Black History Month :: A Round-Up of Resources

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February is Black History Month. It is an annual celebration of the achievements made by Black Americans. This month calls upon us to reflect on and recognize the important role and contributions they have made and continue to make throughout U.S. History.

There are a few things that have been overwhelmingly obvious to me as I have dived back into this topic 20 years after my college African American literature class. The first is that if you have only learned about Black history in school, your education in this area is most likely lacking.

black history monthAlso, Black history is American history. Without the accomplishments, talents, and triumphs of Black men and women in the U.S., our country would not be what it is today. And without slavery, Jim Crow, and the Civil Rights movement, our country would not be what it is today.

All of these things tell a collective history of a nation. So no matter what shade our skin is, it would do us some good to learn about, read, and appreciate Black history.

With that in mind, here is a round-up of resources for learning about and celebrating Black history.


Navigating Black History with Small Children

When I think about the history of African Americans & teaching that to my African American sons, I am reminded of the importance of highlighting so many great men & women. I want them to know their history isn’t just slavery, but about victory, courage, & so much more.


Recommended Reading :: Books for Black History Month and Beyond

As February is Black History Month, we’ve been thinking about how to highlight the stories of inspirational Black women and men, teaching our children about their many accomplishments and recognizing we all have important roles to play to combat racism.


Let’s Celebrate the Beauty and Joy of Black Motherhood

I’m a Black mom. It’s not always easy, for lots of reasons, systemic racism and unconscious bias against our children being two biggies. But I’m not here to focus on that today. It’s Black History Month. And I am here to celebrate the beauty that is Black motherhood.


It’s Time to Cancel Black History Month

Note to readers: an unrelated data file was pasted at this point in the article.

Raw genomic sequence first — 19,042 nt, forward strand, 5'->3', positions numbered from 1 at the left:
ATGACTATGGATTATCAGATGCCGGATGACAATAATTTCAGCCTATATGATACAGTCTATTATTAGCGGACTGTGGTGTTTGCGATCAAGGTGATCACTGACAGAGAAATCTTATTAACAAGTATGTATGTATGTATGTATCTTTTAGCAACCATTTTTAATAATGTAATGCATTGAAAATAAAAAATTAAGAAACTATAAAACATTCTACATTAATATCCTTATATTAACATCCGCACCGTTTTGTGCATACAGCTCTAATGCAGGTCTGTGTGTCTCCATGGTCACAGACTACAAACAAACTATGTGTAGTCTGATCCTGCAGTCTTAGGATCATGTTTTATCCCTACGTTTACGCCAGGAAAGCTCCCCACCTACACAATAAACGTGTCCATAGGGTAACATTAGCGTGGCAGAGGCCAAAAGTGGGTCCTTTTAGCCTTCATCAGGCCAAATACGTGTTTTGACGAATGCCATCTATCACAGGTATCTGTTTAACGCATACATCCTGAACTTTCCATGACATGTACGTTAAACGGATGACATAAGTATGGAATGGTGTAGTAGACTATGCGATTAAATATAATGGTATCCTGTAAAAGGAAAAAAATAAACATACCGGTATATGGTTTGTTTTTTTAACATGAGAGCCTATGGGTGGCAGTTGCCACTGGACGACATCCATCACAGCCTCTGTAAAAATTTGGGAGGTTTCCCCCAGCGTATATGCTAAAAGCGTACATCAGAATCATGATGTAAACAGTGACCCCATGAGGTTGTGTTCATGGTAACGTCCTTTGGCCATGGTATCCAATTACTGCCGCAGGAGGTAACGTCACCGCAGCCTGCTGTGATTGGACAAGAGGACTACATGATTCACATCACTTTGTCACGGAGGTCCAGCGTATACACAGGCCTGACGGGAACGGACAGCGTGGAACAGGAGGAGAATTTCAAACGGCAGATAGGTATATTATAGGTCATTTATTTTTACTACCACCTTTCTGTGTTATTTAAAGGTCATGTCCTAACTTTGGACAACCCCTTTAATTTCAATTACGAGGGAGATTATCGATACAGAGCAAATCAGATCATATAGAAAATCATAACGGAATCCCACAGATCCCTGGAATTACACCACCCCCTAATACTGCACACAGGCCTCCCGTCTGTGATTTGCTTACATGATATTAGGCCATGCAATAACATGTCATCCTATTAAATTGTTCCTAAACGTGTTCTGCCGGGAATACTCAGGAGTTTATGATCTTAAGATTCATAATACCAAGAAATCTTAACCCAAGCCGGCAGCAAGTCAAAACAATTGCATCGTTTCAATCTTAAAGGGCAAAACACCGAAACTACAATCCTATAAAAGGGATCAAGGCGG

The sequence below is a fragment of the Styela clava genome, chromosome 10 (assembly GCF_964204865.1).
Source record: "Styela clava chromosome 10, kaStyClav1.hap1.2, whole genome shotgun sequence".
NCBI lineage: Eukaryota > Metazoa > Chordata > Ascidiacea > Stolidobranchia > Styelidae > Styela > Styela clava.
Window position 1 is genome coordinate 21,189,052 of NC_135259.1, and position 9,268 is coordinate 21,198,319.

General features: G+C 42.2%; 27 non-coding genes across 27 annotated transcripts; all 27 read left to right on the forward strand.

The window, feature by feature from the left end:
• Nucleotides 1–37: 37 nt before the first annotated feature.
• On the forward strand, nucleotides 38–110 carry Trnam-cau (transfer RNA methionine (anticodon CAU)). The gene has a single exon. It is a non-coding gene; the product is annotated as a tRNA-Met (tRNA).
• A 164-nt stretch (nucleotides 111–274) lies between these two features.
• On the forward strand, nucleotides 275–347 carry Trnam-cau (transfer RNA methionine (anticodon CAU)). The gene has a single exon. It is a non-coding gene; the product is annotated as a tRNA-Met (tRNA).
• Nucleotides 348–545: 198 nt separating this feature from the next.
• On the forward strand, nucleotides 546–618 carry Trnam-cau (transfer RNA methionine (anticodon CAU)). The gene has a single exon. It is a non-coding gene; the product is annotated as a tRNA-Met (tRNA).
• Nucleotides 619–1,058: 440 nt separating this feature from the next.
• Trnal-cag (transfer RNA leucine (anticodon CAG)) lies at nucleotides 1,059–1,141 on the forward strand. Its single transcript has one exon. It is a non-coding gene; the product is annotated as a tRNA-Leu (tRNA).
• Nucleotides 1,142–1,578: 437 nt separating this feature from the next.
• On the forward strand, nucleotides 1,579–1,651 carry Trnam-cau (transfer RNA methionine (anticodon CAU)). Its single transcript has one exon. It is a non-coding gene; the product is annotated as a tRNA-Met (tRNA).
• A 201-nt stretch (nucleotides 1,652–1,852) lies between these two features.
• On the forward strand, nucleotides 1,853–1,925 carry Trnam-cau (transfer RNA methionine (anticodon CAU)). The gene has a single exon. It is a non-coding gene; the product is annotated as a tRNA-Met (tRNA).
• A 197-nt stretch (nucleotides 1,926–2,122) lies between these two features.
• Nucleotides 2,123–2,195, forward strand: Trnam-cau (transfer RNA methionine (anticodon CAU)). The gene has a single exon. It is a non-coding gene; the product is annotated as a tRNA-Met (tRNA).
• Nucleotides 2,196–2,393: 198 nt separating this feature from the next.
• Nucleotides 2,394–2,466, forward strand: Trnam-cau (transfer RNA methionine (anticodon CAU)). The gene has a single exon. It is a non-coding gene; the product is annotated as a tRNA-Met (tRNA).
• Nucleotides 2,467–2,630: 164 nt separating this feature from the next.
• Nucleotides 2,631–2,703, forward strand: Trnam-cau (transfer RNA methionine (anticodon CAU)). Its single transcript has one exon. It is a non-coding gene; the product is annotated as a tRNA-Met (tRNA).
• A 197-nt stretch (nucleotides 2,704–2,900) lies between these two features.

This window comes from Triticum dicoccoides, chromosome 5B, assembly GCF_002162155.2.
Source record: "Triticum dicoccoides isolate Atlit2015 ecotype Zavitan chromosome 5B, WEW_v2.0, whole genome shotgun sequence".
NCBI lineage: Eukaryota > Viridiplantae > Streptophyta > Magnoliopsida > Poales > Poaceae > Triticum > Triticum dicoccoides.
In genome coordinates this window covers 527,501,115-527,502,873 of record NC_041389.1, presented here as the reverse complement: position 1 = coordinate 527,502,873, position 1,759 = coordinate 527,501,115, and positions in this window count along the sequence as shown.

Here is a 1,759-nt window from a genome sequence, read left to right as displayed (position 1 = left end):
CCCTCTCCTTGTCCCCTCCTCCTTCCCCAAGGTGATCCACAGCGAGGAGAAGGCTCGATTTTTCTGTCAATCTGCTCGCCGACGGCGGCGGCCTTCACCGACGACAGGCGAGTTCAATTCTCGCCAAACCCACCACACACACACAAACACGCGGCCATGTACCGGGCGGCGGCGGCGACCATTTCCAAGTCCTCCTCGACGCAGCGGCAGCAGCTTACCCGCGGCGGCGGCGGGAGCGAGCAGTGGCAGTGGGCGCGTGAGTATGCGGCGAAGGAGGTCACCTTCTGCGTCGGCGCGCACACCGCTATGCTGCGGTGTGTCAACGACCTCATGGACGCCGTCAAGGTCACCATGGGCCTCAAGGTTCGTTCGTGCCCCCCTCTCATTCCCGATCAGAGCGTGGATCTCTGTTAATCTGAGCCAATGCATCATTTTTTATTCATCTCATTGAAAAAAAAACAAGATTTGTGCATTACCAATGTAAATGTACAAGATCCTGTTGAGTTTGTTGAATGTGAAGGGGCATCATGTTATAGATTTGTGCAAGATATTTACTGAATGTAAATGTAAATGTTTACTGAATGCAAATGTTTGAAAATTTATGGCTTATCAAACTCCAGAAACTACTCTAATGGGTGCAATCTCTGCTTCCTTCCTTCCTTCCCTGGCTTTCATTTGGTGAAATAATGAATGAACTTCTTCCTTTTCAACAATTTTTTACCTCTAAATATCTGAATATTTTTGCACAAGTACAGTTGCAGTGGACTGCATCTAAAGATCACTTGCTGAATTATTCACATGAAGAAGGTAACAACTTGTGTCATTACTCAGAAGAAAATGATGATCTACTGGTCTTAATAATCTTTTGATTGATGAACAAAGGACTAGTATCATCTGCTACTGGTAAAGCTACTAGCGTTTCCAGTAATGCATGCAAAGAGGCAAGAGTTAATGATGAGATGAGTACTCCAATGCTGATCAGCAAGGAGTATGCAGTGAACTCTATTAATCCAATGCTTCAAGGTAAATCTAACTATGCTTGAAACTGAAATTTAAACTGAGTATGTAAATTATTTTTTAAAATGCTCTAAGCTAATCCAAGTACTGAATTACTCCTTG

Why am I saying we need to cancel Black History Month? Well, because we are Americans. Our history is one of beauty. It deserves to be celebrated by all. . . . Black history runs congruent with and not adjacent to American History and that’s how the story deserves to be told.

28 Ways to Honor Black History as a Family this February and Beyond

Dr. Martin Luther King Jr., Frederick Douglas, Harriet Tubman, and Rosa Parks are all glorious figures in Black American history. However, there are so many other Black leaders, musicians, artists, activists, scientists, writers, inventors, and civil rights pioneers- past and present- who contribute to American history. This compilation is a day-by-day activities calendar for families to explore some lesser-known trailblazers and bits of Black history.


Black History Month: Books for Every Bookshelf

The best bookshelf is a diverse bookshelf. Children should see themselves in the stories. When you read to your child, you want them to see a representation of the neighbor down the street, their BFF from school, their math teacher, and the owner of your favorite family restaurant in the pages of their books. People of all colors and abilities make our world wonderfully rich. And the characters that spring to life in your child’s mind as they read should reflect that.


How White People Can Celebrate Black History Month

Chances are, if your knowledge of Black history consists mainly of your high school curriculum, you don’t know Black history. You know a sanitized, white-washed version of what, in reality, is a dark, painful part of our nation’s past {and unfortunately, present}. And that’s not your fault. We can’t help the education we were given as children and adolescents. But it is our responsibility to recognize now what gaps need to be filled and what mistruths need to be corrected.

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Vanessa Bush
Vanessa loves her people and loves Albuquerque and has lots to say about both. She’s married to her high school sweetheart, Nate, and they have three kids (Micah, Corban, & Evangeline). Originally from Florida, she’s lived in Albuquerque since 2009 when she and her family relocated to start a new church. Even though she misses wearing flip-flops year-round, New Mexico has truly enchanted her, and the desert feels like home. When she is not chauffeuring children about town, Vanessa works as the Director of Strategy and part-owner of Truly Social Digital Marketing Agency, enjoys volunteering at church, loves watching college football, and drinks a little too much coffee. She is passionate about connecting women with each other, loving her people, and finding the good in her place. Follow her on Instagram @vanessamaebush.

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